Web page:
Sgt Victor Krueger
“The pilot had set the autopilot, but it must have clicked out for some reason because the bomber went out of control and started to spin. With the other gunners in the rear, I was thrown about and it was a terrible struggle to get to the hatch. In the end I managed to reach it. But I think I must have struck my head against the side because the next thing I knew I was coming to as the parachute was opening. I don’t remember pulling the ripcord.”
– Excerpt: Target Berlin Mission 250: 6 March 1944

Sgt Krueger evaded capture for the next 14 months with help from the Dutch underground. No Escape & Evasion Report has been located to date.


DATETARGET458th MsnPilot MsnSerialRCLSqdnA/C MsnA/C NameNotes
25-Feb-44DUTCH COASTD2--42-52450--Z5D2UNKNOWN 032Diversion Mission

B-24H-15-FO 42-52450 Z5 G Wreckage

Photos Courtesy: Kracker Archive at the Aircrew Remembrance Society

Memorial in Holland

A memorial to this crew and two RAF crews has been erected [for some time] on the Kanaaldijk, near Purmerend, Noord-Holland, on the initiative of Mr. Just Kroon from Purmerend, who has had contact with some of the families of the three crews of the aircraft which crashed within 1 km of it.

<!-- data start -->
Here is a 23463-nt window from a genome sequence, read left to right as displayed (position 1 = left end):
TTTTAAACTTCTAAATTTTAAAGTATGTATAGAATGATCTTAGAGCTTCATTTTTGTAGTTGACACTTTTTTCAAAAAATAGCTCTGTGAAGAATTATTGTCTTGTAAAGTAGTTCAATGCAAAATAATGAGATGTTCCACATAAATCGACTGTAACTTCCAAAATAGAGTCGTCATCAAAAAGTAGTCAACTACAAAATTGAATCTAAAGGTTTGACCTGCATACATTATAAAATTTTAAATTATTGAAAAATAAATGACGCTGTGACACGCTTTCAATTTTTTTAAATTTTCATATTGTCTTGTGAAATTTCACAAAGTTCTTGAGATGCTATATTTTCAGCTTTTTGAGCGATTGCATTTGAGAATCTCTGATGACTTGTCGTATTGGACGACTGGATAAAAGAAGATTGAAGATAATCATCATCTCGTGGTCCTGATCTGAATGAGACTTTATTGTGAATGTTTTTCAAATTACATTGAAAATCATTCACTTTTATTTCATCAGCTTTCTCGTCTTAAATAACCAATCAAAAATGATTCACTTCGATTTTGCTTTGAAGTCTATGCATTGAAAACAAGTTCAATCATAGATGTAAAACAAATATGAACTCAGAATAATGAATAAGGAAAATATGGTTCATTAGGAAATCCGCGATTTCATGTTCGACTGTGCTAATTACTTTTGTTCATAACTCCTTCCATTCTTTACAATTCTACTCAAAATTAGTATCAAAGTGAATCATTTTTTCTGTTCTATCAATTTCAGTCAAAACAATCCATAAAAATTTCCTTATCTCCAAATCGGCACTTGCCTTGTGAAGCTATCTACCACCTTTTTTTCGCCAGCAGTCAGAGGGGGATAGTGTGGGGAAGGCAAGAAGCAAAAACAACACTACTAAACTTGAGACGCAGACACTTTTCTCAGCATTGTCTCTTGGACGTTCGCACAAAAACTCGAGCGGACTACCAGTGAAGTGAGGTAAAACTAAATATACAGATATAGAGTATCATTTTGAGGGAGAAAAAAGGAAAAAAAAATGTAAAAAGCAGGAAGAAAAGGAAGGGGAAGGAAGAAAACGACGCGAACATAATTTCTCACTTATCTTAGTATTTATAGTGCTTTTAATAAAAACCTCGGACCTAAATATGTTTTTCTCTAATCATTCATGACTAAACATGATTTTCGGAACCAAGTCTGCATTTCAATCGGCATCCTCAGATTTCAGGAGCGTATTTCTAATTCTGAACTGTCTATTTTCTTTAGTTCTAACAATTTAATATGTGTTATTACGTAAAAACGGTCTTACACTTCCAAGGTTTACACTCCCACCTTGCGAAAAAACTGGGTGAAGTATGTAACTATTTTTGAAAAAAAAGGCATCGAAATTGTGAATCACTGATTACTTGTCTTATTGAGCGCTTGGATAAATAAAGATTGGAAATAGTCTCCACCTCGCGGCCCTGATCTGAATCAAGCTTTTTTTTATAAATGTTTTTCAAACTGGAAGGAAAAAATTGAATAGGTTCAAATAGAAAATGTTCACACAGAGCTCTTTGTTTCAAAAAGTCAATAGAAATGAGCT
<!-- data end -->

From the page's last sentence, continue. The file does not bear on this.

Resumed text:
The Ballard Crew plaque from this memorial is shown below.

The following is courtesy 207 Squadron Royal Air Force History website

Co Maarschalkerweerd found some details about this B-24 crash in a book Luchtoorlog boven de Zaanstreek (Airwar above the Zaan-region).

To summarise:

At about 5.15 pm on the 6th of March 1944 Liberator B-24H 42-52450 (K + no. 75 on the fuselage) of the 754th Bomber Squadron of the 485th Bomber Group USAAF was flying over Purmerend. It was obviously in trouble, because engine no.3 was out of action. The aircraft was returning from a raid on Berlin and had (probably) been hit by Flak or fighters [the US records say fighter]. The weather on that day was reasonably clear with a low layer of clouds.

An eyewitness saw a number of crew members leave the aircraft by parachute. The aircraft went down in sort of a horizontal spin, stalled, and hit the ground nose-first. It crashed on land then owned by Mr. Bakker, Kanaaldike no.59. The engines went deep into the marshy soil of the meadow.